Out in the sticks, beyond where the remains of the smashed up traffic cone have been strewn across the road for weeks. Beyond even where the empty cereal bowl and spoon have been left on top of the dry-stone wall for days (there’s an inch and a half of rainwater in the bowl now), a low mist is sitting in the valley bottom. The greys of the road surface are littered with the oranges of cherry leaves and firework casings and, in the rowan tree, a large flock of fieldfares is messily stripping out all the berries. 
        On the driveway at Oakwood, a man of about 35, with a beard and donkey jacket, has his head under the bonnet of his 30 year old Saab 900 while he listens to Talking Heads quite loudly.

Sunday, 2 November 2014

The 6am Sky is Like a Primary School Halloween Drawing.



The 6am sky is like a primary school halloween drawing. 

On the bus, the camp teenage boy was talking to his companion: 
“I can tell he’s got a crush on me but if I say owt I know he’s just gonna say, ‘I’m not gay!’ in that stupid indignant voice”.
Behind me, the grey haired hi-vis man had been to the new restaurant that apparently everybody's talking about: 
“I ordered the lamb but when it came it was all fat. I got one tiny thin slice of meat off the whole piece! I sent it back. I can’t eat that I said, it’s all fat. The woman asked me, ‘Do you want to order something else?’ I said, ‘No love, you’ve put me right off my tea now, I’m going home to make myself some beans on toast’. The chef chased me out into the car park and told me he was going to have word with the butcher but I’ll not be going back.”

I walked down Leeds Road behind a girl in skinny jeans and a black puffer jacket. She was talking loudly on her phone in Polish, emphasising key points with wild, histrionic hand gestures.

On the estate where people wear their nightclothes in the daytime, I saw a woman in the Costcutter with Nobody’s Cow appliqu├ęd onto her onesie above her breasts. Outside, the man with the piercings was polishing the alloys of his Ford Fiesta one-handed while he smoked some strong weed. He smiled and waved.

Later, out in the sticks, it was all long shadows, wood smoke and lavender, starlings on wires, church bells, dried hydrangeas, Kate Bush songs from the open windows of ex-farm buildings, wicker-baskets, wellington boots, a possible sighting of a small flock of waxwings and a definite sighting of a huge flock of lapwings. 
There are still bags in the trees though. 

I was nearly hit twice by flying objects today, the first time I had to swerve to avoid the soiled nappy that somebody threw from their front door towards the bins without looking* then, at the farm I had to duck under the flight path of an enraged goose. It hissed and honked and flew over the five bar gate at me in a rage. The old farmer ran out and got himself between the goose and me, flapping his arms at it, “It’s a right little bastard this ‘en!” He explained, as he tried to shepherd it back into the yard, “It dun’t like me either — it keeps biting me. It’s never flown ovva t’gate before though”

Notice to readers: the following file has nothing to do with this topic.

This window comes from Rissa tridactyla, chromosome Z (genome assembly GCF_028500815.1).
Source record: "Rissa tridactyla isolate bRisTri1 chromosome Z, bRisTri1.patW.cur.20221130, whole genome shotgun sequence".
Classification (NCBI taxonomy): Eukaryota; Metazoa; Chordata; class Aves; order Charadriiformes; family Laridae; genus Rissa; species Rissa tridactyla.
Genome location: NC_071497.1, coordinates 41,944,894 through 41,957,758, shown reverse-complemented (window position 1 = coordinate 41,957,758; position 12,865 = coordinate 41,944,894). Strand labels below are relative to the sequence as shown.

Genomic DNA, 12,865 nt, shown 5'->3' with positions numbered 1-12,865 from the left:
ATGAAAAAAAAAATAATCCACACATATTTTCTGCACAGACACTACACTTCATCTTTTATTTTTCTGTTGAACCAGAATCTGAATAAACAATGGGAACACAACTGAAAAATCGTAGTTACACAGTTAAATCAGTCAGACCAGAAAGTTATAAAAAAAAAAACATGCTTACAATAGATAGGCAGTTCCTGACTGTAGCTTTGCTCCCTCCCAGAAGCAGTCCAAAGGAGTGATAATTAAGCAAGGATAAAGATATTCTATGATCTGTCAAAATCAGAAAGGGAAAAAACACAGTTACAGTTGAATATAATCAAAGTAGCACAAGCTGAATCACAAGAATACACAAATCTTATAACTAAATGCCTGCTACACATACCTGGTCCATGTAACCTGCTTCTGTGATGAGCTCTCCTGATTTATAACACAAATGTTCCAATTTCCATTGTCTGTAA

*This has happened before: http://goo.gl/edTd1A


Thursday, 16 October 2014

It had been a windy night; beech nuts were popping under my feet



It had been a windy night; beech nuts were popping under my feet. The street-lights were out again, it would have been pitch-black had it not been for the faint glow of the light that illuminated the green lichen triangle that used to be a street sign.
By lunchtime it was still only half light. And cold. Paths were lined with thick puddles of leaves, black arthritic nettles, and frantically suckering brambles. The wind hissed through yellow horse-chestnut and telegraph wires strained at their poles. Brown, stripped-bare fields were dotted white with gulls and the farm cat swallowed a mouse whole in just three gulps.
At the pub in the village where ‘2 Dine for £12.99 on selected main courses and afternoon tea,’ the landlord was being important enough in fair-isle and corduroy. ‘Hello there!’ he enthused to customers disgorged crease-free from mainly Range Rovers. 
          Later, I watched some squabbling crows while I pissed against a tree. Half a dozen of them were fighting over the topmost perch of the church steeple. They’d circle scrappily for a while until one would suddenly tip its wing and attempt to land. Usually its move would be pre-empted by the others and the breakaway bird would be knocked off course and forced to abort. Occasionally, one would succeed in making the perch only for the rest to rush it en masse, dislodging it after only a few seconds. I saw several tours, swooping attempts, and brief landings but I don’t know what the ultimate outcome was.

Thursday, 2 October 2014

Research into outdoor chores carried out in the last week of September:



Research into outdoor chores carried out in the last week of September: Gender / Approx’ age / Attire. 
Unusually mild weather for the time of year. 16°C - 20°C. Sunny with very occasional light drizzle.
  1. Male, 40s. Watering potted annuals. T-shirt, jeans, sandals.
  2. Male, 70s. Scrubbing hose-reel with stiff brush. T-shirt, trousers, sandals.
  3. Male, 60s. Clipping fingernails. T-shirt, jeans, sandals.
  4. Female, 60s. Digging out couch grass. Fleece jacket, jogging pants, walking boots.
  5. Female, 70s. Taking seedlings round to a neighbour. Blouse, trousers, sandals.
  6. Female, 40s. Walking Labrador. T-shirt, jeans, trainers.
  7. Female, 70s. Weeding between driveway setts with special long-handled tool. Fleece jacket, trousers, sandals.
  8. Male, 60s. Loading garden cuttings into Fiat Punto. Fleece jacket, jeans, black shoes.